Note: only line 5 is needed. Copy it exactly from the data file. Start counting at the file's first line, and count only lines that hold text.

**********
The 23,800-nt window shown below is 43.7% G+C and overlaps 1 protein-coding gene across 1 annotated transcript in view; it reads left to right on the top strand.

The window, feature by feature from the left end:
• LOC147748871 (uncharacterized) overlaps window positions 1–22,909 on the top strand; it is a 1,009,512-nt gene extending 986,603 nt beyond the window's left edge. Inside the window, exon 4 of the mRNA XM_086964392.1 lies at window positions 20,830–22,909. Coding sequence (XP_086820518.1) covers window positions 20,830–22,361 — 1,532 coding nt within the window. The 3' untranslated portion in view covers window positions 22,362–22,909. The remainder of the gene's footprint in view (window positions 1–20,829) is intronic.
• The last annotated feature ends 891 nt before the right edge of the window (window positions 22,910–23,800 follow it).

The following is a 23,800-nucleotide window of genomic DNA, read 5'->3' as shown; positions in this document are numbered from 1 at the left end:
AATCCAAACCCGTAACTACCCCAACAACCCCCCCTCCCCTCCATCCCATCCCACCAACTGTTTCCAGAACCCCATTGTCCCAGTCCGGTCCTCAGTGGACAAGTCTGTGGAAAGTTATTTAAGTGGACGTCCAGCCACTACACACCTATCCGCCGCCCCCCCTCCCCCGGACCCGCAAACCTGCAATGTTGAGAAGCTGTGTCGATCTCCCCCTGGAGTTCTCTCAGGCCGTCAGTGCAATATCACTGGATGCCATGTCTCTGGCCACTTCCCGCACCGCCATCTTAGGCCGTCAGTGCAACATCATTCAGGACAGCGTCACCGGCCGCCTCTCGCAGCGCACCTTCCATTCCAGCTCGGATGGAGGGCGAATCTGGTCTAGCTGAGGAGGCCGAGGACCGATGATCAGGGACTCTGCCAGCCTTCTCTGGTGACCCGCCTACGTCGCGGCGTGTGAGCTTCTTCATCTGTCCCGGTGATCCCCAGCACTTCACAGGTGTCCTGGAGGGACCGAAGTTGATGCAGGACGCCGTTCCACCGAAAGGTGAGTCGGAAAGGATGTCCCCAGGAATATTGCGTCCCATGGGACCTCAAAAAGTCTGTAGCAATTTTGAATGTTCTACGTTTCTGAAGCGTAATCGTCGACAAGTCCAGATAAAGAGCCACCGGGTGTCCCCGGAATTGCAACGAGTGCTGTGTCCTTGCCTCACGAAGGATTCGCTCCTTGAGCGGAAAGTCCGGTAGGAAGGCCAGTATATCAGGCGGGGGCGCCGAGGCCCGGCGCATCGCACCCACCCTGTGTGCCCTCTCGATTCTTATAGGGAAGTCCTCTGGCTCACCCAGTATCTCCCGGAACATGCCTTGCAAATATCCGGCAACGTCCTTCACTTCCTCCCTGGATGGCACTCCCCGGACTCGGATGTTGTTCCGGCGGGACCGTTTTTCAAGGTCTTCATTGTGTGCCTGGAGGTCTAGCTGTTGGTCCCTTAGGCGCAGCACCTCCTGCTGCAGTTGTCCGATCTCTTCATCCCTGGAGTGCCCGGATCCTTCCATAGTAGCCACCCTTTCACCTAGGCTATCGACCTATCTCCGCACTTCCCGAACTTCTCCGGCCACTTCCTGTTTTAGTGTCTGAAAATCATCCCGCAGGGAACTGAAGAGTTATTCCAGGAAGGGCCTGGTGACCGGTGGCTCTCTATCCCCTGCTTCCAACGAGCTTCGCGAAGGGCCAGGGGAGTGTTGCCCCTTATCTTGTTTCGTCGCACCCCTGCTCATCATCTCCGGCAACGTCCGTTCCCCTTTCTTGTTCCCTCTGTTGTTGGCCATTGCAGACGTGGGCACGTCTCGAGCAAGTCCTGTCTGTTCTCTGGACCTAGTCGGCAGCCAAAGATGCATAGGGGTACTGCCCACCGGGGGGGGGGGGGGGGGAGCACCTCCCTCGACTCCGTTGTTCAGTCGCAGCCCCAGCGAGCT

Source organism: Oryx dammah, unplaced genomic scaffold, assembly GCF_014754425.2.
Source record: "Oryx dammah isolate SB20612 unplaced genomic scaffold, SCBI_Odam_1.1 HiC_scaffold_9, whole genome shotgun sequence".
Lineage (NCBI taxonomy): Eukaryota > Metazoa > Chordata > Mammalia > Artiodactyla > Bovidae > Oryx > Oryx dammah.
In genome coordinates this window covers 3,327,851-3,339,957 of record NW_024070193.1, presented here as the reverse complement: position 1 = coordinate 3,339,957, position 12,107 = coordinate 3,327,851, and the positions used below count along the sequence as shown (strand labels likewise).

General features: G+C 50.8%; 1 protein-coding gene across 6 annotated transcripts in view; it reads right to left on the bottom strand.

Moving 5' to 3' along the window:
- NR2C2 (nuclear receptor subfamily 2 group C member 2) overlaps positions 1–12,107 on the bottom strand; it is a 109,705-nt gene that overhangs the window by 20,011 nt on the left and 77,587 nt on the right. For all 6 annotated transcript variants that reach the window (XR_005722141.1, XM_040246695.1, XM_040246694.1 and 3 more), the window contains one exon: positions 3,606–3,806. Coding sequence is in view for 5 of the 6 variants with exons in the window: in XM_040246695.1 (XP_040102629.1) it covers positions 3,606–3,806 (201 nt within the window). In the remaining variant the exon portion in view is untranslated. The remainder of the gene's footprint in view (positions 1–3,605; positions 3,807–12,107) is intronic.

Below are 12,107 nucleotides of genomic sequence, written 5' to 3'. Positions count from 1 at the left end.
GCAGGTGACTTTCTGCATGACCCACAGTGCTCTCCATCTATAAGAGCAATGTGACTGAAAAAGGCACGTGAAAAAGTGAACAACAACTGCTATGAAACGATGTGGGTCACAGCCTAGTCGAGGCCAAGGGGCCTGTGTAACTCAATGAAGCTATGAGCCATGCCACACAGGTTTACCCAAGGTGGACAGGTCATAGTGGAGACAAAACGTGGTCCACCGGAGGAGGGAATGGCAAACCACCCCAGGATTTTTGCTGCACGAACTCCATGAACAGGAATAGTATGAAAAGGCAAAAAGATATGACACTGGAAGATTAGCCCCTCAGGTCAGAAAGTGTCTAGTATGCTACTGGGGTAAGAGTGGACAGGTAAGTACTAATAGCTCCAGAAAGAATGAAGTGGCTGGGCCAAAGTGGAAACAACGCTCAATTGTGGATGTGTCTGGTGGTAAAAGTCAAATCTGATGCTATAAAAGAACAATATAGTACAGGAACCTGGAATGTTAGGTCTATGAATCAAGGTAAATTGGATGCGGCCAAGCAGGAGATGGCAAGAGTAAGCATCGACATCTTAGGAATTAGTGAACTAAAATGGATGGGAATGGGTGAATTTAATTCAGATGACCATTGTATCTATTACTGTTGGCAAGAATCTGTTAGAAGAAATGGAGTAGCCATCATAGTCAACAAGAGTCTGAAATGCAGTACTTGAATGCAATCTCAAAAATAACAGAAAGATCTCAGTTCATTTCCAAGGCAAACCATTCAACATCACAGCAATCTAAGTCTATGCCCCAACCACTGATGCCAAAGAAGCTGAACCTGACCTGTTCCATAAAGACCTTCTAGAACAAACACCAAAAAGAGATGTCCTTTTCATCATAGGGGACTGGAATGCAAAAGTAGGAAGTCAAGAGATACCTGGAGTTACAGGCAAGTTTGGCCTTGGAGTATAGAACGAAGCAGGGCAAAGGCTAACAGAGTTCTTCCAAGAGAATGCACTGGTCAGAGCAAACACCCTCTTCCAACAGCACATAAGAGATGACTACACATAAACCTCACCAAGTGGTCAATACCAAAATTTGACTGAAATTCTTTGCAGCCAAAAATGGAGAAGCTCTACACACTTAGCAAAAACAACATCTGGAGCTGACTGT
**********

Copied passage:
The following is a 23,800-nucleotide window of genomic DNA, read 5'->3' as shown; positions in this document are numbered from 1 at the left end: